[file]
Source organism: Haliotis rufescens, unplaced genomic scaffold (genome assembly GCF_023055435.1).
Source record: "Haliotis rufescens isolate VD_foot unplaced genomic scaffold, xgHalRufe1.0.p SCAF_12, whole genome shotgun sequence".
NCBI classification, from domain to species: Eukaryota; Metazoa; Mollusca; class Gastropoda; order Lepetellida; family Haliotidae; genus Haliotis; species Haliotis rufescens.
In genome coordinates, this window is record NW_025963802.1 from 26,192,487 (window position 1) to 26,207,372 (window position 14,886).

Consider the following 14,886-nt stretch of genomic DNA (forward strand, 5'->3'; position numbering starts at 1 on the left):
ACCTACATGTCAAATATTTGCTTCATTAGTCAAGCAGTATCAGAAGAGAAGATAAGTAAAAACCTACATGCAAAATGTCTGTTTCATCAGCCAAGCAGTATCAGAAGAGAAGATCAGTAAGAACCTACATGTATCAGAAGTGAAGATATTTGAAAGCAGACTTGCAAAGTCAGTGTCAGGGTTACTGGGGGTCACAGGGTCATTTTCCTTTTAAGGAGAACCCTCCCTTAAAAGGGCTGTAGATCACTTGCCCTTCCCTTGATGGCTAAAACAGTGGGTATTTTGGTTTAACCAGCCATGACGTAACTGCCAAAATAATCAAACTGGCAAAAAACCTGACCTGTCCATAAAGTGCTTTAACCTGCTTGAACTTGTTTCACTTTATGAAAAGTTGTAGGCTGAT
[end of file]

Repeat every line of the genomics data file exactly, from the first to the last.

Source organism: Haliotis rufescens, unplaced genomic scaffold (genome assembly GCF_023055435.1).
Source record: "Haliotis rufescens isolate VD_foot unplaced genomic scaffold, xgHalRufe1.0.p SCAF_12, whole genome shotgun sequence".
NCBI classification, from domain to species: Eukaryota; Metazoa; Mollusca; class Gastropoda; order Lepetellida; family Haliotidae; genus Haliotis; species Haliotis rufescens.
In genome coordinates, this window is record NW_025963802.1 from 26,192,487 (window position 1) to 26,207,372 (window position 14,886).

Consider the following 14,886-nt stretch of genomic DNA (forward strand, 5'->3'; position numbering starts at 1 on the left):
ACCTACATGTCAAATATTTGCTTCATTAGTCAAGCAGTATCAGAAGAGAAGATAAGTAAAAACCTACATGCAAAATGTCTGTTTCATCAGCCAAGCAGTATCAGAAGAGAAGATCAGTAAGAACCTACATGTATCAGAAGTGAAGATATTTGAAAGCAGACTTGCAAAGTCAGTGTCAGGGTTACTGGGGGTCACAGGGTCATTTTCCTTTTAAGGAGAACCCTCCCTTAAAAGGGCTGTAGATCACTTGCCCTTCCCTTGATGGCTAAAACAGTGGGTATTTTGGTTTAACCAGCCATGACGTAACTGCCAAAATAATCAAACTGGCAAAAAACCTGACCTGTCCATAAAGTGCTTTAACCTGCTTGAACTTGTTTCACTTTATGAAAAGTTGTAGGCTGAT